This text is taken from an article first posted by authors Joe Kleiman and Judith Rubin on Sound & Communications, September 21st 2016. Read the full piece here. All images copyright Joe Kleiman, Judith Rubin and Sound & Communications
For more than 25 years, motion simulator rides have been a mainstay of theme parks. Major operators would tend to build them as custom, one-off attractions, while smaller parks would opt for generic film- or video-based theaters with interchangeable software. An example of the latter, the Action Theater, opened at California’s Great America in Santa Clara CA in 1993, and featured films based on franchises such as James Bond and Happy Feet.
Great America recently gave the former Action Theater a complete overhaul. It reopened this year as a major new attraction, Mass Effect: New Earth, based on the popular Electronic Arts/BioWare videogame franchise. The park’s location in the heart of Silicon Valley proved ideal for the digital technology initiative of parent company Cedar Fair. “We’ve been considering digital technologies in the broader sense of the word,” said Christian Dieckmann, Cedar Fair Vice President of Strategic Growth, “which has resulted in a broad range of new attractions.”
It is not necessary to be familiar with the Mass Effect franchise to enjoy the experience. For fans, the attraction has been peppered with subtle references to the games, such as the Captain being an actual character from the third game in the franchise. The attraction also contains references to other attractions at California’s Great America, one of many indicators that this is not an off-the-shelf product.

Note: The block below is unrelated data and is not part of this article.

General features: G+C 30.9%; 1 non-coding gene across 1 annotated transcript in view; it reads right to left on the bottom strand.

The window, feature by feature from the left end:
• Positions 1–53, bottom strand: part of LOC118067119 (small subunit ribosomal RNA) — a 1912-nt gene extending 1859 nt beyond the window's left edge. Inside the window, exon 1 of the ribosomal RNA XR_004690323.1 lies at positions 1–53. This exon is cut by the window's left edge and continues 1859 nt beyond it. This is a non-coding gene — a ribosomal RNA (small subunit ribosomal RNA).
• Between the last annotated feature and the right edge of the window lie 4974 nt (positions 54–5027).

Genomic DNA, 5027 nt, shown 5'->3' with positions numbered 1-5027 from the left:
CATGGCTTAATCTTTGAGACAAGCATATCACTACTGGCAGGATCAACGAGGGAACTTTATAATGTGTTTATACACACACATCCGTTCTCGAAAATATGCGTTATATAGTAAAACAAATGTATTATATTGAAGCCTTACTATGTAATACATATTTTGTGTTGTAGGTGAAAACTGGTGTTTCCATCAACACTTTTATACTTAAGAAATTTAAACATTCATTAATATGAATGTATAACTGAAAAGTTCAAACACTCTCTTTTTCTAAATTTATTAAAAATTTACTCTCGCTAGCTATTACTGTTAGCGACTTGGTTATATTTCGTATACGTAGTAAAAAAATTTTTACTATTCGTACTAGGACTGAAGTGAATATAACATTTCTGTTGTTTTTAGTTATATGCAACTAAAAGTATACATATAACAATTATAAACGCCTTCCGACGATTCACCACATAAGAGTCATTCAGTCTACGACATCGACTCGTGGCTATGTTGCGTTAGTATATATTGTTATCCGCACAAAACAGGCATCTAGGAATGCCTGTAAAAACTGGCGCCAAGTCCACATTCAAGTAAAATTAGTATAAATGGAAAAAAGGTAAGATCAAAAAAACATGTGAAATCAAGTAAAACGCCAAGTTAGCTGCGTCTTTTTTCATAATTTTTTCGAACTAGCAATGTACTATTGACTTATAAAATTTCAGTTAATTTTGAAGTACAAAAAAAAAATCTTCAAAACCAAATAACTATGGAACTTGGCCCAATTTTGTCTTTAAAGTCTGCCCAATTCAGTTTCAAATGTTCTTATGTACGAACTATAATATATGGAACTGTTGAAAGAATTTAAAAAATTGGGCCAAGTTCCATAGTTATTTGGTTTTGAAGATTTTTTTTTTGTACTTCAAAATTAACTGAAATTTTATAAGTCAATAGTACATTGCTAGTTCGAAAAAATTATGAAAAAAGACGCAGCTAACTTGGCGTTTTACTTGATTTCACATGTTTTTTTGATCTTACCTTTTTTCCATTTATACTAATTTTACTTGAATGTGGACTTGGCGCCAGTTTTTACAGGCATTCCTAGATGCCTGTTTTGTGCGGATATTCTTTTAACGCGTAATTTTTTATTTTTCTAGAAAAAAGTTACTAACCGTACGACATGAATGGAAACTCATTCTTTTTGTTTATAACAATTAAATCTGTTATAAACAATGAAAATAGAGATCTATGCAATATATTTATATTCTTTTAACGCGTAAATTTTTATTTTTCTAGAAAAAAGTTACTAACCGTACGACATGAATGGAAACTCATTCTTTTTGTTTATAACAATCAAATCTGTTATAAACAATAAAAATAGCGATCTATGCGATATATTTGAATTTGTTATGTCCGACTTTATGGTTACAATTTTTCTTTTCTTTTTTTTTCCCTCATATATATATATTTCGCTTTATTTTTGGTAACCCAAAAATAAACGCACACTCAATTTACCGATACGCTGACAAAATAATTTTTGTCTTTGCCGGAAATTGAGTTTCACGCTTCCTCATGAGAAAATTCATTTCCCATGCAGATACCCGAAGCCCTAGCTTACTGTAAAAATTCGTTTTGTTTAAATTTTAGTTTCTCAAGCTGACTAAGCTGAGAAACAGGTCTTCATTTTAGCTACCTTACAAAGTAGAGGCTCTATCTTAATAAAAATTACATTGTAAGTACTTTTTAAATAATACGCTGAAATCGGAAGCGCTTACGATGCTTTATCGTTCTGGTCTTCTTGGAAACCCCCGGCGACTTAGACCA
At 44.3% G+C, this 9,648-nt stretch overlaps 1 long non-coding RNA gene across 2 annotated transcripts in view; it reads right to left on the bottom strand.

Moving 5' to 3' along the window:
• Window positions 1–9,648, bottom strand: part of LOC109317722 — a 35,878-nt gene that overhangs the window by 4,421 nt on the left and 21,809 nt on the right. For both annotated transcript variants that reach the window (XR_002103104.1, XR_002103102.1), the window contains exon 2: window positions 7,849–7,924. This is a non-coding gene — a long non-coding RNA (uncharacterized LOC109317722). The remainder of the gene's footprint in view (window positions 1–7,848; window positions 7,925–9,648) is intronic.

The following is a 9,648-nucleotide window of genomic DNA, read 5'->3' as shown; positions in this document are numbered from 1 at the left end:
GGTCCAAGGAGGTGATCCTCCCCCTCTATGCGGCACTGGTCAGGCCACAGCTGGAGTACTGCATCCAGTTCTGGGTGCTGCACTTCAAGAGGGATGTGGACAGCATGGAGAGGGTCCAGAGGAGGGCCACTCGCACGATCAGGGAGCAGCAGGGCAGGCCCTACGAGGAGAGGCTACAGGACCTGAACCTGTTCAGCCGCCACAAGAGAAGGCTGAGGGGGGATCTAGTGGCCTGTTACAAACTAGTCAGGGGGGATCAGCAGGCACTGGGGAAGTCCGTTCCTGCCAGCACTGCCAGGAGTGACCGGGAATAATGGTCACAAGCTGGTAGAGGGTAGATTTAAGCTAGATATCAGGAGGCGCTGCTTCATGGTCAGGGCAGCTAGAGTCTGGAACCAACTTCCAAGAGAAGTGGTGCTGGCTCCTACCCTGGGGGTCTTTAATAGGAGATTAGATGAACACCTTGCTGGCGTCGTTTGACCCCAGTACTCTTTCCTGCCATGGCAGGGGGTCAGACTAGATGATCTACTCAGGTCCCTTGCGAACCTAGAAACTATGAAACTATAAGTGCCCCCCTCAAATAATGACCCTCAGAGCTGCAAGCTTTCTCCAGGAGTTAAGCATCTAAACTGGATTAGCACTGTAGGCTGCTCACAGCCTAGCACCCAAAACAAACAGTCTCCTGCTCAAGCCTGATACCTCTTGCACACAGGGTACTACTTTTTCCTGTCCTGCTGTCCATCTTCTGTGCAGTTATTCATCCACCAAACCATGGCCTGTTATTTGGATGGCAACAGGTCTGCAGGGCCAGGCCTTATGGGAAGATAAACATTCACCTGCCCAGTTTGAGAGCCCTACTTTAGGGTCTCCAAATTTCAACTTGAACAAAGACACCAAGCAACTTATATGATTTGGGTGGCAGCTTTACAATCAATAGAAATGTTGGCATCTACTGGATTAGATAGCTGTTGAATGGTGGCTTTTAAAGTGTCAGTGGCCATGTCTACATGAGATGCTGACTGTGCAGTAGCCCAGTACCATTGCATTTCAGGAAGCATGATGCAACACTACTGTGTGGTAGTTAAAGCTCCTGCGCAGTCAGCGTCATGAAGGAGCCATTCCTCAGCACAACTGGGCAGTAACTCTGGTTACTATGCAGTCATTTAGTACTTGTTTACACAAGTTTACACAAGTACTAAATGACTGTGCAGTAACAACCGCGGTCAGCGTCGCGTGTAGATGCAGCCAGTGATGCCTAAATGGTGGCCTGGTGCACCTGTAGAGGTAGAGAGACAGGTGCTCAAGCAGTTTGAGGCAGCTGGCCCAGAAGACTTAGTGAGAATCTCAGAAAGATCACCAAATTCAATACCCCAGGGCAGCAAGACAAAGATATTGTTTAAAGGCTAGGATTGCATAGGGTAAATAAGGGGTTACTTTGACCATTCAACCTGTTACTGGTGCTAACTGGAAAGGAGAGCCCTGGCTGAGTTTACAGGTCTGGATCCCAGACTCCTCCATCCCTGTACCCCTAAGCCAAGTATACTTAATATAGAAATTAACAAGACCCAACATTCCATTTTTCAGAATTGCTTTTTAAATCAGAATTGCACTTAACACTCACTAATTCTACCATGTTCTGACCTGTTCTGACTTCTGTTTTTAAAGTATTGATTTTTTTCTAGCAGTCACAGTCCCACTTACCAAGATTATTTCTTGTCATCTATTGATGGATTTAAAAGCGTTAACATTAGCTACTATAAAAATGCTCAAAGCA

In its mix of content, technology, gaming elements, media and suppliers, the attraction is uniquely local and suited to its setting of sophisticated Silicon Valley and the greater San Francisco area.
Mass Effect: New Earth was designed to break new ground in several ways. From a theater technology standpoint, it was centered around what is said to be the first application of a patented 3D LED screen and innovative near-field audio beam-forming technology in a permanent attraction. In their twin quests for new technology and IP collaborations, Dieckmann and his Cedar Fair team became acquainted with Los Angeles-based firm 3D Live, which specializes in 3D LED screens and virtual reality programming.
According to Cantrell, “We talked about a 4D attraction using 3D Live’s LED technology instead of projection. I thought it sounded like a cool project and we sat and made a napkin sketch of how the different technologies could work together, all coordinated with a Medialon show control system.”
Cantrell continued, “But I also knew that, in order for the project to be successful, Nathan would need uncompressed video players for the content to look its best, so I recommended 7thSense Design media servers and made an introduction right there on the trade show floor.”
Realizing that additional elements were required for the technology package of this leading-edge attraction in the making, Cantrell led Huber to another destination in the IAAPA exhibit hall: the Electrosonic booth. “Video playback and LED walls are not all it takes to make a 4D attraction,” said Cantrell. “I knew that 3D Live would have to collaborate with a seasoned engineering, integration and project-management team familiar with themed attraction work. Medialon has worked on many attractions with 7thSense and Electrosonic, and I knew that whatever these teams band together to create would be simply awesome!”
According to Electrosonic’s Cottrell, the entire show is run via the Medialon Showmaster LE. The main show is triggered by SMPTE timecode, after which three different server groups (Q-SYS Core for audio, 7thSense Delta Infinity II for video and MediaMation’s proprietary server for the effects seats) take control of their independent systems.